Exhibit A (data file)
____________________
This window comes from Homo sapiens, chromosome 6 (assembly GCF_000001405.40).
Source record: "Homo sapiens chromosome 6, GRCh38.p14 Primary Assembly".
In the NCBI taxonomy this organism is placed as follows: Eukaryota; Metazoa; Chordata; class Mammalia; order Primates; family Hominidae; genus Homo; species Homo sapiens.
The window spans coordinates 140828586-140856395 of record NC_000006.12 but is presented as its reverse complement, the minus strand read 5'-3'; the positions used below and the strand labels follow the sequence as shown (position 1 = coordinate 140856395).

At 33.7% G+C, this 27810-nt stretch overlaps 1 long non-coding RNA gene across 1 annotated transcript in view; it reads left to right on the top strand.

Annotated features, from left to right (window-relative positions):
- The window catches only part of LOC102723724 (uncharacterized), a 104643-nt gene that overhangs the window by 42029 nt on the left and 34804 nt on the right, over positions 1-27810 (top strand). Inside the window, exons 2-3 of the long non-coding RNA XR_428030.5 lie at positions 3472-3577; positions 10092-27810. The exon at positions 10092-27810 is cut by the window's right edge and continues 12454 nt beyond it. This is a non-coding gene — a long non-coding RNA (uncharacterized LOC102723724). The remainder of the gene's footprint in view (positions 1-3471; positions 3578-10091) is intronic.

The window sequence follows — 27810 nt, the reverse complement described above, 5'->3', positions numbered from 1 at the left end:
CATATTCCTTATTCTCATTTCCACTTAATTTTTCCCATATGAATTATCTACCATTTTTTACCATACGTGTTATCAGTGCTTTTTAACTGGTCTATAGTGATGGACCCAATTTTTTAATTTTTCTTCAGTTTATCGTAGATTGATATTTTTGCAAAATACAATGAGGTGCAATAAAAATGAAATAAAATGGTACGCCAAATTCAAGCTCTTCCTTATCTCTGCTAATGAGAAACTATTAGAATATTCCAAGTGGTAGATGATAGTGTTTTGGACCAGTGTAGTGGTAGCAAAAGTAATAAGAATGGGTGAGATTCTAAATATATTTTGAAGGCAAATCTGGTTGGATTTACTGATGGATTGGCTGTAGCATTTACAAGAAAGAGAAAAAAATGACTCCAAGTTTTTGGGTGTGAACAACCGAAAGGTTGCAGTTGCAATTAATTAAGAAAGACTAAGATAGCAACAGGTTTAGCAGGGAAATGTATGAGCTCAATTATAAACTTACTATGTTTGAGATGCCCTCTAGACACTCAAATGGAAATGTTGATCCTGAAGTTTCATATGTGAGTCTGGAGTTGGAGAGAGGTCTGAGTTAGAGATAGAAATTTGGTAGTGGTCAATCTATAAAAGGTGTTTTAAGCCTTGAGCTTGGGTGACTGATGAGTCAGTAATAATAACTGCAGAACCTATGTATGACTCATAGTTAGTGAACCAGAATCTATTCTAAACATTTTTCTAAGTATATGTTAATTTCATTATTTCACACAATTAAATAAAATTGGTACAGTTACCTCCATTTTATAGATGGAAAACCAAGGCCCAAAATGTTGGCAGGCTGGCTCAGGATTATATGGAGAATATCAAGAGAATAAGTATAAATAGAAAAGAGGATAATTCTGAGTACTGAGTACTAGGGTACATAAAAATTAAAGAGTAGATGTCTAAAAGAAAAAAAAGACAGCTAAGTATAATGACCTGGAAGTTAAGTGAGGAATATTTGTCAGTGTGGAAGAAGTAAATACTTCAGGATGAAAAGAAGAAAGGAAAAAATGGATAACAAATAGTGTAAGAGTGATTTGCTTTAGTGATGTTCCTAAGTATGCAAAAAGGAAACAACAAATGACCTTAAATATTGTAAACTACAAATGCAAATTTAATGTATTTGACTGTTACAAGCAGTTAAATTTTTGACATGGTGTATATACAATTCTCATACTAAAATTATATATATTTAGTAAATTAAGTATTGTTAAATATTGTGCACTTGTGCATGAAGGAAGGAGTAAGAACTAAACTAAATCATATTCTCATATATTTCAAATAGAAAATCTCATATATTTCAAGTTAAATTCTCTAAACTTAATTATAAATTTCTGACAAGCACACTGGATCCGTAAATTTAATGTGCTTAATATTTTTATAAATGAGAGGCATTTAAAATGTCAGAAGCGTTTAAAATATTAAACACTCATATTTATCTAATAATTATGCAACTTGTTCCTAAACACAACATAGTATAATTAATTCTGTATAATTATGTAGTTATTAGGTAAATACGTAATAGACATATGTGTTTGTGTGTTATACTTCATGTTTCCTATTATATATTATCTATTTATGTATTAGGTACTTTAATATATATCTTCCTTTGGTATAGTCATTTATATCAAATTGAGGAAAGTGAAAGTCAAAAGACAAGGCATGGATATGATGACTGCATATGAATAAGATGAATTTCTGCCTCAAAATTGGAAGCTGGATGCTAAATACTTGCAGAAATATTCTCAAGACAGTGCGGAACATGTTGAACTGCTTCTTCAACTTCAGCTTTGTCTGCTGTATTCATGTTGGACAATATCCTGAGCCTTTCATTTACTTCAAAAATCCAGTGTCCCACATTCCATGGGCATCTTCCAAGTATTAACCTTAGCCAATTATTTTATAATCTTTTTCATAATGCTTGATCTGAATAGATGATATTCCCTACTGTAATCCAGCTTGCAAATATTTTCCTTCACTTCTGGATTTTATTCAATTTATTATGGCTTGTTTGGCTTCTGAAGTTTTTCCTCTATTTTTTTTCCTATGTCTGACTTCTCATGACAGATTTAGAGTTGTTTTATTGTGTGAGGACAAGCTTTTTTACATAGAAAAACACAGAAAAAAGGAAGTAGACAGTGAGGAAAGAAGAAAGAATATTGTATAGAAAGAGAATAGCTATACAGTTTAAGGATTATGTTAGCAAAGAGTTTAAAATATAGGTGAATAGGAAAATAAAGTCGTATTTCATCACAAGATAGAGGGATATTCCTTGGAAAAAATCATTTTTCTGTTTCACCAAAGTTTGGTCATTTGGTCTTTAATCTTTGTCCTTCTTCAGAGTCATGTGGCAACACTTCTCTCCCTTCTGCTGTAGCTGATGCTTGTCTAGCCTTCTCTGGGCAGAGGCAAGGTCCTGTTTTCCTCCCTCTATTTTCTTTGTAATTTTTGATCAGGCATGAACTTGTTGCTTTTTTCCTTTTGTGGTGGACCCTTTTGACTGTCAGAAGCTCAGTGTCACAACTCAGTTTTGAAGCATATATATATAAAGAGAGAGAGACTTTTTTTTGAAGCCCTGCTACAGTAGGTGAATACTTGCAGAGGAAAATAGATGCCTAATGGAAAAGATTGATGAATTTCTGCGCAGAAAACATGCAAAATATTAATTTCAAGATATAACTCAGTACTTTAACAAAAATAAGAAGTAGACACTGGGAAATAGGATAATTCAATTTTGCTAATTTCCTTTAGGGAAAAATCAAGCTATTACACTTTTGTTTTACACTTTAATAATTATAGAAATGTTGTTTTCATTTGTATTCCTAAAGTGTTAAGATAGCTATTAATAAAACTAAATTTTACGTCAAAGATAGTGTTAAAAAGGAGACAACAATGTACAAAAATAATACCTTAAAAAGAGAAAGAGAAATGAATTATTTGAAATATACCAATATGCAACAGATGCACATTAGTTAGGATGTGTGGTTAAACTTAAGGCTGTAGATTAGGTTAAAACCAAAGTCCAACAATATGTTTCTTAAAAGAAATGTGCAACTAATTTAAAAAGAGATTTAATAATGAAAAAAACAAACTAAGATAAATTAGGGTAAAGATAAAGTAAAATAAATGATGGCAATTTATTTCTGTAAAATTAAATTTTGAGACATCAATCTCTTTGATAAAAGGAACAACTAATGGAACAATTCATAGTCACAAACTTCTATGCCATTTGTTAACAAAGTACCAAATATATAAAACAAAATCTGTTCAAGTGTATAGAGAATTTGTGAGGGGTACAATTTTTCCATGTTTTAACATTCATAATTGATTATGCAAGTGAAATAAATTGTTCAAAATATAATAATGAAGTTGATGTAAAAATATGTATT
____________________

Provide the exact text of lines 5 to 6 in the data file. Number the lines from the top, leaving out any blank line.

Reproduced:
At 33.7% G+C, this 27810-nt stretch overlaps 1 long non-coding RNA gene across 1 annotated transcript in view; it reads left to right on the top strand.

Annotated features, from left to right (window-relative positions):